When I was a kid, the night before Halloween was called Beggar’s Night, a night when kids would trick or treat early. The blind beggar in John 9 walked in the darkness of the night of blindness (John 9:1-5), but the Lord is about to turn his night into day!
“I am the light of the world” (John 9:5) is something the Lord said earlier (John 8:12), after turning a woman’s spiritual and moral darkness into day (8:1-11). Saying it again, after turning a man’s physical darkness into day, symbolizes how the kingdom of heaven on earth will begin with the day of atonement, then the Lord will heal all Israel’s diseases. This shows that God puts spiritual healing before physical healing. By the way, this is also how it works with us. God heals us spiritually when He saves us, and will heal us physically at the Rapture.
Why did the Lord heal the blind man with spit (John 9:6)? He also healed a deaf and dumb man that way (Mark 7:31-35) and another blind man (Mark 8:22,23). This was to symbolize that Israel needed to be able to see clearly spiritually, and hear God’s Word, so they could speak the Word of God to the Gentiles, and be the priests to the world that God always wanted them to be (Ex.19:5,6).
In both cases, He took the men aside, away from the crowd. Why would He do that? He wasn’t shy about working miracles in front of people, having worked them before crowds of 4,000 and 5,000 people. No, the reason He separated them from the crowd was to symbolize how Jews who wanted to be saved had to separate themselves from the “untoward generation” in which they lived (Acts 2:40), the generation that crucified their Messiah.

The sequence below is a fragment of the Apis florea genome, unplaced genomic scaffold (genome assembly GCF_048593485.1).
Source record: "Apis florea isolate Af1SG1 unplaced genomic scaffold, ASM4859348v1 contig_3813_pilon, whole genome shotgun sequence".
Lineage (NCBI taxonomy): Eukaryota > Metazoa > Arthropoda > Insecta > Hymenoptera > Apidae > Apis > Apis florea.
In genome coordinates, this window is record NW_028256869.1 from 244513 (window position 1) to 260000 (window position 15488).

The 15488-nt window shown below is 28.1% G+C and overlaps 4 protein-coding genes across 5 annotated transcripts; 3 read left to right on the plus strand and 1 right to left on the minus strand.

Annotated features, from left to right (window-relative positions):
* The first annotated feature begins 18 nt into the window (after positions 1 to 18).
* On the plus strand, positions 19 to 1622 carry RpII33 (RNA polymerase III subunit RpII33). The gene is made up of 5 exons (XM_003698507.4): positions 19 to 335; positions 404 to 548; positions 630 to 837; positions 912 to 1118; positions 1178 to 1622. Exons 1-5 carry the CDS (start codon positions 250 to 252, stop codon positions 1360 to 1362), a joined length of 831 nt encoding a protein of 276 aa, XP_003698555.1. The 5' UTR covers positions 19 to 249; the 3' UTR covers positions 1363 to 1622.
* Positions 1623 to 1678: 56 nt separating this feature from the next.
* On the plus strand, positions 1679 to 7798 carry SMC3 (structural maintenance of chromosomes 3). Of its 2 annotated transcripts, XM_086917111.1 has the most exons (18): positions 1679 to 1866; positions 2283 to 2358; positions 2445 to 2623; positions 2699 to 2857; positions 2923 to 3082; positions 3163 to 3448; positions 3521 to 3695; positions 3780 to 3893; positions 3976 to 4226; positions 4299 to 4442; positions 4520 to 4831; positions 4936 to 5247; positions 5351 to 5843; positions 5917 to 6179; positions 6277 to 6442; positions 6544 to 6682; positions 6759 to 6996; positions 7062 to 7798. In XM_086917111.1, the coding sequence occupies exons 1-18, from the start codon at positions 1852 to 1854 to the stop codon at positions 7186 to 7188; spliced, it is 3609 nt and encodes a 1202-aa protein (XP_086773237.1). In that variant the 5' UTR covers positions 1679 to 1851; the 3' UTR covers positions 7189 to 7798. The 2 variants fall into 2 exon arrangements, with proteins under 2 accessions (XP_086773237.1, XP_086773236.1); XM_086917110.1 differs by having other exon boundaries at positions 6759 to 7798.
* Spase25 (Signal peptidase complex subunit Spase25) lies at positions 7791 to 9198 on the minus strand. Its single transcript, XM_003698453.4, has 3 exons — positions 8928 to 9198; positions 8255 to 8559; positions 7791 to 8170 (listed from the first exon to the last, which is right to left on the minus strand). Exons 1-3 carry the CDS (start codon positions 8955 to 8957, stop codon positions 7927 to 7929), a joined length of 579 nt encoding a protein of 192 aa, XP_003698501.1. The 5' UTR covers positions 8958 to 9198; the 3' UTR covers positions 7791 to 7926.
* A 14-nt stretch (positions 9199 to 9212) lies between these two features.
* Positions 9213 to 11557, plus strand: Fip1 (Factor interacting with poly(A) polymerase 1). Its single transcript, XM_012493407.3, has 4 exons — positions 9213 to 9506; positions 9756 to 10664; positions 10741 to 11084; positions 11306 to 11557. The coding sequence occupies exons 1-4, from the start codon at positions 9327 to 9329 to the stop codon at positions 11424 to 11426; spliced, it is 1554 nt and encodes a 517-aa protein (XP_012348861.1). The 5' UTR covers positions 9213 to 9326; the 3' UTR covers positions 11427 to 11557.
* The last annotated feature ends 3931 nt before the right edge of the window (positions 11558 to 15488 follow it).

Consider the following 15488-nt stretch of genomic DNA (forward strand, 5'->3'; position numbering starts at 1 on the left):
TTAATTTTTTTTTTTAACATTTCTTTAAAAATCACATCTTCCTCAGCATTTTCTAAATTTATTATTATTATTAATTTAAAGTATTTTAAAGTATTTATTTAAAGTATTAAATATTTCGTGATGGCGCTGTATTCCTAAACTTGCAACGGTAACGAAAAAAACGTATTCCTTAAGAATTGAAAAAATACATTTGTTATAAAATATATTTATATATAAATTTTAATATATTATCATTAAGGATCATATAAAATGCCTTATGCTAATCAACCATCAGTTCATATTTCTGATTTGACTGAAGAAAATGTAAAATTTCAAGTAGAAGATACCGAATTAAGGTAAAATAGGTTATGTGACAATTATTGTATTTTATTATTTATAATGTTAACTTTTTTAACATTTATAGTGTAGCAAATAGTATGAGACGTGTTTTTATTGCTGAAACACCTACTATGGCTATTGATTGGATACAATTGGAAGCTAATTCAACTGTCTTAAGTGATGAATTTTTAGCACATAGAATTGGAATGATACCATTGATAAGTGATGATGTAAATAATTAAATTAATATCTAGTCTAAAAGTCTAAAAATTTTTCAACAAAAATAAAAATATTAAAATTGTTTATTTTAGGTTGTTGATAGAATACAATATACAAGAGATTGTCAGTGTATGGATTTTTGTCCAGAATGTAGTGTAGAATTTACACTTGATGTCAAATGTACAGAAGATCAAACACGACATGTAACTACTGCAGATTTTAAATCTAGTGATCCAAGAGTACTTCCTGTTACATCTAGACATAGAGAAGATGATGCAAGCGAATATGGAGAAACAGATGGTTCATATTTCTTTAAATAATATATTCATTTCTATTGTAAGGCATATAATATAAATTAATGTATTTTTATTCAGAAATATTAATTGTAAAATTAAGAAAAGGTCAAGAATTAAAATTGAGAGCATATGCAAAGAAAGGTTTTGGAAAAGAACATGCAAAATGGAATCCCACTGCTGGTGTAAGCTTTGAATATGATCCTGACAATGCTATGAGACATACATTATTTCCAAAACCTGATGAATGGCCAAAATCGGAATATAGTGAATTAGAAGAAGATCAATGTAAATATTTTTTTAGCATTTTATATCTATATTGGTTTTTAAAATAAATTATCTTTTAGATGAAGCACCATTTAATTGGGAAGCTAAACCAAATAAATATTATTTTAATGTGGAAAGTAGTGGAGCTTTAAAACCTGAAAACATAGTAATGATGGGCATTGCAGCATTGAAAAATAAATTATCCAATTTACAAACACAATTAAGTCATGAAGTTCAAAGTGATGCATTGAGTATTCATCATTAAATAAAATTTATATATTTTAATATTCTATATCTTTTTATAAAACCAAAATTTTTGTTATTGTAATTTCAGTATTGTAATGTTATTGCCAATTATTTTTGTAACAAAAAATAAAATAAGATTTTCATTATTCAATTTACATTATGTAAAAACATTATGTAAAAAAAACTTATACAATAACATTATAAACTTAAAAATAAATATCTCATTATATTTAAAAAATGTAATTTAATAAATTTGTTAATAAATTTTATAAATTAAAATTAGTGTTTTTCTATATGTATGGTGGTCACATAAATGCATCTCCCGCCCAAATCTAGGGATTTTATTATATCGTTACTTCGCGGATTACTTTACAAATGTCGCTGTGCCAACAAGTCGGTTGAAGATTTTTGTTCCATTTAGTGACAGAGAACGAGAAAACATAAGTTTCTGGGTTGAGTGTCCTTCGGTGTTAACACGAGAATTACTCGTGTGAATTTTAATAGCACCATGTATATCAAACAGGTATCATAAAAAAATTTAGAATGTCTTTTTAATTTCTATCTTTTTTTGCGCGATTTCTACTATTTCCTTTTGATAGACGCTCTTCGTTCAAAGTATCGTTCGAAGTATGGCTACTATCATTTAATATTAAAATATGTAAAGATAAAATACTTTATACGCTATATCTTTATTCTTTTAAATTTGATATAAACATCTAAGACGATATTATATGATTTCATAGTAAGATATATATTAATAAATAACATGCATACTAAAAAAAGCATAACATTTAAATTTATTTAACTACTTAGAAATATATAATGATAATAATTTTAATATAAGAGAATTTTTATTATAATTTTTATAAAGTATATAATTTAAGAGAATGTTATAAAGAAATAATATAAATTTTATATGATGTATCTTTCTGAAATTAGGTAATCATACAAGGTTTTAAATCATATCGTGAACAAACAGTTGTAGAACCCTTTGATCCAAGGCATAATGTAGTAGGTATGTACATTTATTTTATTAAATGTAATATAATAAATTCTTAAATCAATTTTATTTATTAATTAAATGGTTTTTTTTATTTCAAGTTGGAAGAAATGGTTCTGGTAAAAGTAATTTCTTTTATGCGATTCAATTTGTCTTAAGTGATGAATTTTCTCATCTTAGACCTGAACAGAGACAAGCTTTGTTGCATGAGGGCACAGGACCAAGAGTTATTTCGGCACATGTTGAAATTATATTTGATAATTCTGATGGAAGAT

But why did He use spit? Spit in Scripture was associated with shame (Numbers 12:14; Isaiah 50:6) and reproach (Ps.69:7). You’ll notice that Isaiah 50:6 and Psalm 69:7 deal with Christ at the time of His crucifixion. The Romans spit in the Lord’s face to dishonor Him. So why would the Lord spit in the eyes of the blind (Mark 8:23)?
The reason was symbolic. The Lord anointed the blind man’s eyes with spit, to symbolize how if a Jew wanted to be saved, they had to go forth unto Him outside the camp, away from the untoward nation, “bearing His reproach” (Heb.13:13).
They didn’t spit on the Lord because they accepted Him, but because they rejected Him, and His followers had to pick up their cross and follow Him, bearing His reproach, bearing His rejection. The Lord often told His followers that if the world hated Him, they would hate them too.
So why did the Lord add dirt to the spit (John 9:6)? Well, ever since Adam sinned, the ground was cursed (Gen. 3:17,18). The Lord spat on the ground to show His disdain for the curse. And remember, the ground wasn’t the only thing cursed by Adam’s sin. All sicknesses and diseases, such as blindness, came upon man as a result of the Fall. And so just as God used the earth to destroy the earth (Genesis 6:12,13), the Lord used the earth to reverse the effects of the curse! Don’t forget, God made Adam’s body out of the dirt of the ground (Genesis 2:7). When the Lord used dirt to heal the blind man, He was just making him some new eyes!
Notice that John says that the Lord “anointed” the eyes of the blind man (John 9:6). In the Bible, kings and priests had to be anointed. However, priests could not be blind (Lev. 21:18), and the only blind king that I can remember was blinded in judgment on Israel (II Kings 25:7). So when the Lord healed the blind man, it was so he could be a king and a priest (Revelation 1:6; 5:10) in the coming kingdom of heaven on earth, and it symbolized the healing that all Jews would need to fulfill this role.
Finally, the only time eyesalve is said to be applied to anyone’s eyes, it is in the Tribulation, and it is applied “that thou mayest see.” Well, what is the most important thing for the Jews to see in the Tribulation? That Jesus is the Christ! And this is something that the blind man in John 9 saw clearly after the Lord applied the eyesalve to his eyes (John 9:38).